(A year or so ago, Fiona was forced to call up the NHS’s 24 hour help line to consult on what seemed like a health crisis [and was]. The music they played was “light classical” — the sounds Robinson dies to.)

What Harrison didn’t like is the thing everybody talks about (spoiler alert) — “Soylent Green is made of p*****e!” He felt that was an exploitative, gimmicky, icky and unnecessary twist. In a sense it was put in to punch up a movie which was by its nature not so much sensationalistic as steadily downbeat. What would have made it less so, in his opinion, was deleted dialogue between the old folks, where they were to have offered up a solution — not to their problems, which had reached an irretrievable crisis, but to ours. Birth control! The one thing that could stop us reaching the dead end displayed in the movie, where we’re killing healthy old people to make room, and eating “tasteless, odourless crud” from tubes, and shoveling people up with bulldozers. But, afraid of alienating the Catholic audience, the studio chickened out and wouldn’t allow contraception to be mentioned or supported. You can have cannibalism but not condoms.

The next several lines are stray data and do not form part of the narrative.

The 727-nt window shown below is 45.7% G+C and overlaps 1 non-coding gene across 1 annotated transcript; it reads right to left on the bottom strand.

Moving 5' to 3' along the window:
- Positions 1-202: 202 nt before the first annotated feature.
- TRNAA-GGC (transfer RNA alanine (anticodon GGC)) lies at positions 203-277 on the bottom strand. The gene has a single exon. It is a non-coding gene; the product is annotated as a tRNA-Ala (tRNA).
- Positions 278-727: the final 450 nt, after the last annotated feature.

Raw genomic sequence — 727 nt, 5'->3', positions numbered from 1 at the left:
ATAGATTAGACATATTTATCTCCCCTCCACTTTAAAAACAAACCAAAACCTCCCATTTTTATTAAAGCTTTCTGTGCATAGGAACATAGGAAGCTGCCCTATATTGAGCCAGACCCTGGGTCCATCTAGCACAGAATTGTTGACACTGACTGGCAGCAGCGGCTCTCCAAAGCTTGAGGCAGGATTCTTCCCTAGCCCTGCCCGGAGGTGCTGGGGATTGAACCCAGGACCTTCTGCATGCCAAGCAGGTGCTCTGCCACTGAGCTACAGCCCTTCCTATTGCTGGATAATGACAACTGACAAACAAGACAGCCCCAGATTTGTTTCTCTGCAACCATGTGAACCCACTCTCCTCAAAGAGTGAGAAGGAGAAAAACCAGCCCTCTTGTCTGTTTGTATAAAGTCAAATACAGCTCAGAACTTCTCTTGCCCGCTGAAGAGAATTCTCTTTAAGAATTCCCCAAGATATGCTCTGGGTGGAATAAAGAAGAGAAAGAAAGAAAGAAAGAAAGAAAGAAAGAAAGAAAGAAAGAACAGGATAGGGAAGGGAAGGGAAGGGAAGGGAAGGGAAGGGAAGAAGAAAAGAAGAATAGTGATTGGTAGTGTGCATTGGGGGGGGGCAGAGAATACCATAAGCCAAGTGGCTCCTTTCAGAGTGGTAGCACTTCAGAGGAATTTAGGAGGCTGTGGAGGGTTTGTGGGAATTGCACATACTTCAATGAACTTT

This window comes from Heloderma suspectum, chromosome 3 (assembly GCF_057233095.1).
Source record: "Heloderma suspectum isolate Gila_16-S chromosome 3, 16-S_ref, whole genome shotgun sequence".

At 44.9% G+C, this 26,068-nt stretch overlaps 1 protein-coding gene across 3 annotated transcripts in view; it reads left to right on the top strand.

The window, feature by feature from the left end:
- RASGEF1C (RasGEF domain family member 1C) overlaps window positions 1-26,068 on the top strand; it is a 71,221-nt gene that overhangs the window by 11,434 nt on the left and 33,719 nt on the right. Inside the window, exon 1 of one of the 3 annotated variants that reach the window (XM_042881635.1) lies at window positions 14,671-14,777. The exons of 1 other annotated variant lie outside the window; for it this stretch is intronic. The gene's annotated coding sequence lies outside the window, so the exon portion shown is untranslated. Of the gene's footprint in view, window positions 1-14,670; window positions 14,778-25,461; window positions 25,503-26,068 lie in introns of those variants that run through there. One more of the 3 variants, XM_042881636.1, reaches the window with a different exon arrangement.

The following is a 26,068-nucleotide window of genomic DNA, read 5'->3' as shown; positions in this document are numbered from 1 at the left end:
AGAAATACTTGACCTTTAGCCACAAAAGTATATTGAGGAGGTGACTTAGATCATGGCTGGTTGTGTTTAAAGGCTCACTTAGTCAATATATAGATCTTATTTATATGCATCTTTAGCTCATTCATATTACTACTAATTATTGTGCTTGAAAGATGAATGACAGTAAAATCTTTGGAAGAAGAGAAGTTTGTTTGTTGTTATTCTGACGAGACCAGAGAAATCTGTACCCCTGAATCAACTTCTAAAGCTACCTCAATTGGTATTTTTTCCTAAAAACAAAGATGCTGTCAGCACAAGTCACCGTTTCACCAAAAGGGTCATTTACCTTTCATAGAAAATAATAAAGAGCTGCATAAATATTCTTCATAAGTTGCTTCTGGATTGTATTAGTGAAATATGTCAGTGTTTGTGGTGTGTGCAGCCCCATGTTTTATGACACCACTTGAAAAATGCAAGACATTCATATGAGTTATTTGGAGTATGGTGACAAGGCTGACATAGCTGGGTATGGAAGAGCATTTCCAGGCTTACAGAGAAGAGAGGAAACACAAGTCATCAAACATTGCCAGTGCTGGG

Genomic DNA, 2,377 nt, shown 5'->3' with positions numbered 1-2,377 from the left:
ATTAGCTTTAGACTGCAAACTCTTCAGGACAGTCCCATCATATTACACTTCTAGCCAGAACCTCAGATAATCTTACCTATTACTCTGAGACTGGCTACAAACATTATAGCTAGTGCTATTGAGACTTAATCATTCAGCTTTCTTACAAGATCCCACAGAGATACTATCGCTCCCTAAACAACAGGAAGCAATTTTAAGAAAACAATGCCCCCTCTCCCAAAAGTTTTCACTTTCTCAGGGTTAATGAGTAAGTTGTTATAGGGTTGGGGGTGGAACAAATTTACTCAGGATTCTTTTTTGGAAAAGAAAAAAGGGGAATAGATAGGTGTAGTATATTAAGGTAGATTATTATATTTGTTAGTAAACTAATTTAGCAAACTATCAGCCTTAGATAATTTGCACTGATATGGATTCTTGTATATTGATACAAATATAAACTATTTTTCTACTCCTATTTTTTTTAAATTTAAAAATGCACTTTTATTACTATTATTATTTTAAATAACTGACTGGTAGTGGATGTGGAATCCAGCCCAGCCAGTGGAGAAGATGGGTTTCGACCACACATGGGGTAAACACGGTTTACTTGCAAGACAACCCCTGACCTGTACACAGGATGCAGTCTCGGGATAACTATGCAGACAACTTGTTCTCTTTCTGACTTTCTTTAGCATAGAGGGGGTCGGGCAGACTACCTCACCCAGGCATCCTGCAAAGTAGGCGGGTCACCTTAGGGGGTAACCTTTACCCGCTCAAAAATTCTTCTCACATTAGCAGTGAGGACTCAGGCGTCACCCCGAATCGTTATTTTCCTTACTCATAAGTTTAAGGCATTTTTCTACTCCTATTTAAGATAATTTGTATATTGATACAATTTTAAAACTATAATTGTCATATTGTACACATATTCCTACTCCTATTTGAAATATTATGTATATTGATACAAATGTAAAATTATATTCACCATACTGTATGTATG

I tried to watch ZPG once before and it didn’t take — the movie seemed lifeless and joyless, even more depressive than SOYLENT GREEN (which has Robinson to at least rage against the dying of the light). It seemed quite humourless, though in fact it isn’t…

A more sympathetic viewing in fact showed quite a lot of dry wit, it’s just that the characters aren’t in on the joke. We’re in one of those strangely antiseptic future worlds of the kind SLEEPER makes fun of — everything is ultramodern and plastic and white. BLADE RUNNER really revolutionized that view by making the great leap and imagining that SOME of our stuff will still be around in forty years, it will just have more modern crap accrued on top of it. In ZPG, the future seems like a blank slate, even though the kind of skyscrapers we see are not too different from the kind we have now.